The Six (Plus One) Most Scenic American Campgrounds
Sleeping under the stars is always a beautiful experience and spectacular campgrounds exist in every corner of the US. From wild camping to glamping, and from palm-lined beaches to snow-covered mountain peaks, everyone can find their perfect location. Here are six (plus one extra) of our favorites to inspire your own search for the most scenic American campground—and who knows, there might even be a hidden gem closer than you think.
The Northwest: Crystal Lake Campground, Montana
Type: Wilderness camping with amenities (toilets, drinking water)
Fees: $20 per night for single unit
Tip: Limit your stay to 16 days and keep all food stored away as bears are frequent visitors.
Located on the shore of the namesake Crystal Lake, the twenty-eight campsites are hidden among the quiet shade of tall spruce trees in the Big Snowy Mountain range. With plenty of hiking trails accessible from Crystal Lake, and the opportunity for watersport activities, this is the perfect location for a family holiday.
The Midwest: Split Rock State Park Cart-In Campgrounds, Minnesota
Type: Wilderness camping with amenities (picnic tables, fire pits, carts, as well as sanitary units with running water)
Fees: Variable. Contact the State Park staff for details and reservations.
Tips: Most sites are located from 0.5 to 2 miles from the parking lot and there are two wheelchair accessible sites. During winter months, showers, flush toilets and gear carts are unavailable.
Perched nearly halfway along the North Shore of Lake Superior, the Split Rock Lighthouse State Park offers some of the most spectacular camping views in the whole country, making it a sought after location. For the summer season, you might have to reserve your lakeside camping spot as much as one year in advance. If you’re longing for a more extreme experience, winter is the perfect time to go, but only for seasoned adventurists with appropriate gear.
The Northeast: Hermit Island Campground, Maine
Type: Family-oriented camping with amenities, including a snack bar and a grocery store
Fees: $45-$75, discounts on multiple days
This rustic oceanfront campsite is perfect for first-timers or families, with a few simple cabins offering a great alternative to tent camping. Its peace and quiet make you forget all about the city hustle—and it is less than three hours from Boston and just over seven from New York.
The Southeast: Beverly Beach Camptown RV Resort, Florida
Type: RV Resort
Fees: $46-$190 per site (based on four adult occupancy)
Tip: Seven cabins make up for the lack of tent camping.
At Beverly Beach Camptown RV Resort, all sites are fully equipped with electricity and there are plenty of amenities available including bathhouses, WiFi, a grocery store, and more. This is the ultimate destination for beach lovers as you park your RV right on the sandy oceanfront. It is also perfect for first-time campers unsure about doing away with the comforts of civilization. However, there is nothing quiet or secluded about Beverly Beach, and wilderness enthusiasts should avoid it.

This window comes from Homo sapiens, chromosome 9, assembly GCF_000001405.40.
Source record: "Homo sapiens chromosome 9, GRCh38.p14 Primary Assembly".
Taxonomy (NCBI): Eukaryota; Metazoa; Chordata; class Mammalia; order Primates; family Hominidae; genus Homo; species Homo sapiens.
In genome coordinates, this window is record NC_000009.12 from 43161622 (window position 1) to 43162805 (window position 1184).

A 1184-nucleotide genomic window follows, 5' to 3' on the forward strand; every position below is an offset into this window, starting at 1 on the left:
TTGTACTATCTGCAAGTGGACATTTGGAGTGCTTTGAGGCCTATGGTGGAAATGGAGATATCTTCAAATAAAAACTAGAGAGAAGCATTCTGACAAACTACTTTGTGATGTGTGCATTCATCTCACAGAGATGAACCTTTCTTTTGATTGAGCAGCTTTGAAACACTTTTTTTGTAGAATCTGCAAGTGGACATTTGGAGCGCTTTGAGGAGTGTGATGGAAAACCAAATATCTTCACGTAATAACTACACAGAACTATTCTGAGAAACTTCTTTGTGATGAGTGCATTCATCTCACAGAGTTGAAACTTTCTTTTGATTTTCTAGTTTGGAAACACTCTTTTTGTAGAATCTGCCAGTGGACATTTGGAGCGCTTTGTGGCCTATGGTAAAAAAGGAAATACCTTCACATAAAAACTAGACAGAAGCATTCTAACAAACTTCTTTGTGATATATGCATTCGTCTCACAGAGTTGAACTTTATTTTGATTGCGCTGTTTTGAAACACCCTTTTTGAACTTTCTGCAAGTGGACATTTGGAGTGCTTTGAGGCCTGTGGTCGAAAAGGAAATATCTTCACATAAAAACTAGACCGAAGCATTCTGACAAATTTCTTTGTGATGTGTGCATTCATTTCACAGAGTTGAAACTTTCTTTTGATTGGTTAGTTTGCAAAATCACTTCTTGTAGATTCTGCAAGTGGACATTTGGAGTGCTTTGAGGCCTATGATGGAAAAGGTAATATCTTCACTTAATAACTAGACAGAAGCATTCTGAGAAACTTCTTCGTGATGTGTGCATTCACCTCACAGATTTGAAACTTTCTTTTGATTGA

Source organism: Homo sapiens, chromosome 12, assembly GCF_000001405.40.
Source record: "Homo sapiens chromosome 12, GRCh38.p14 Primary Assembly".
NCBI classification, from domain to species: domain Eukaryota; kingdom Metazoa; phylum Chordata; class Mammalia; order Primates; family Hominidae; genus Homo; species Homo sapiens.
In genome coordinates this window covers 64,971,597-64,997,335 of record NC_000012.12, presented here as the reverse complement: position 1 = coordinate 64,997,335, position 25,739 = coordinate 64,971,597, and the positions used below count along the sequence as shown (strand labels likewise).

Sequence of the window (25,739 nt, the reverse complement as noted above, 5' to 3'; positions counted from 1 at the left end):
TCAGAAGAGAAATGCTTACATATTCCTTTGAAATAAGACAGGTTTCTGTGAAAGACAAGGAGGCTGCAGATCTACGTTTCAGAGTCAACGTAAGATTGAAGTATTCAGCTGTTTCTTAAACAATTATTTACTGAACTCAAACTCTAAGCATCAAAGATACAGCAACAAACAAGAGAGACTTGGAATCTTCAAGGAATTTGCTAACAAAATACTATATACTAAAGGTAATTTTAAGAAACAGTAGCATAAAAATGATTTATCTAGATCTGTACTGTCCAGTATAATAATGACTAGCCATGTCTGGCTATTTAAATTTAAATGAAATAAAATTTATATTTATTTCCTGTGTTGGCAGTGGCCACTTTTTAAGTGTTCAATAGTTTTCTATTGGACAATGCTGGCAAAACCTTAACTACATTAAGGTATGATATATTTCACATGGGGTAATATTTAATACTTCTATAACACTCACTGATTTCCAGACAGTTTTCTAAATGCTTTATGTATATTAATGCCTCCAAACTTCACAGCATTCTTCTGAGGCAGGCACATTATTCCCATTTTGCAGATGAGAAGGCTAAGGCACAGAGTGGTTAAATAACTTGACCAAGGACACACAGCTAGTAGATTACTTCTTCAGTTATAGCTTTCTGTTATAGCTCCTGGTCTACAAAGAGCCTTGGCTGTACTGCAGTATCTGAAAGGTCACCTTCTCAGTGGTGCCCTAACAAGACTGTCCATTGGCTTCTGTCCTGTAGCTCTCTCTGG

An alternative can be found on the opposite shore of Florita, at the Anclote Key Preserve State Park. This primitive, free camping spot is accessible only by ferry or private boat, and it rewards visitors with its undisturbed, peaceful views on the Gulf of Mexico. Unlike the Beverly Beach Resort, the Anclote Key is a destination recommended for confident, self-sufficient campers only.
The Southwest: Lost Dutchman State Park Camping, Arizona
Type: Wilderness camping with amenities
Fees: $7 day use fee to enter the park, waived for campers ($15/night)
Tips: Make your reservation in advance and avoid booking during the hottest weeks of summer.
The Lost Dutchman State Park near the Superstition Mountains is the perfect choice for those who want to experience everything that the outback has to offer while enjoying the comfort of their RV on a hook-up site. Simpler, tent-only sites are also available, and everything is well spread to allow for a peaceful stay.
The spectacular views of the mountains invite visitors to just kick back and enjoy the setting, but plentiful hiking and single track trails call for a more active adventure.
The West: Kite Lake Campground, Colorado
Type: Primitive camping with vault toilets
Fees: $20 (including $5 parking fee)
Tips: No running water. No reservation (first come, first served). Bring your own firewood, take away your trash.
Located in the Pike National Forest, this high-altitude campground is open to visitors from May until the snow cuts it off from the rest of the world. Licensed anglers can fish in the clear waters of the Kite Lake, and many trails lead past its shores to the summits of the surrounding fourteeners. It’s a beautiful picnic spot, but the weather conditions can be tough due to high winds and very cold nights. Experienced campers will be rewarded with spectacular views and a peaceful mountain atmosphere.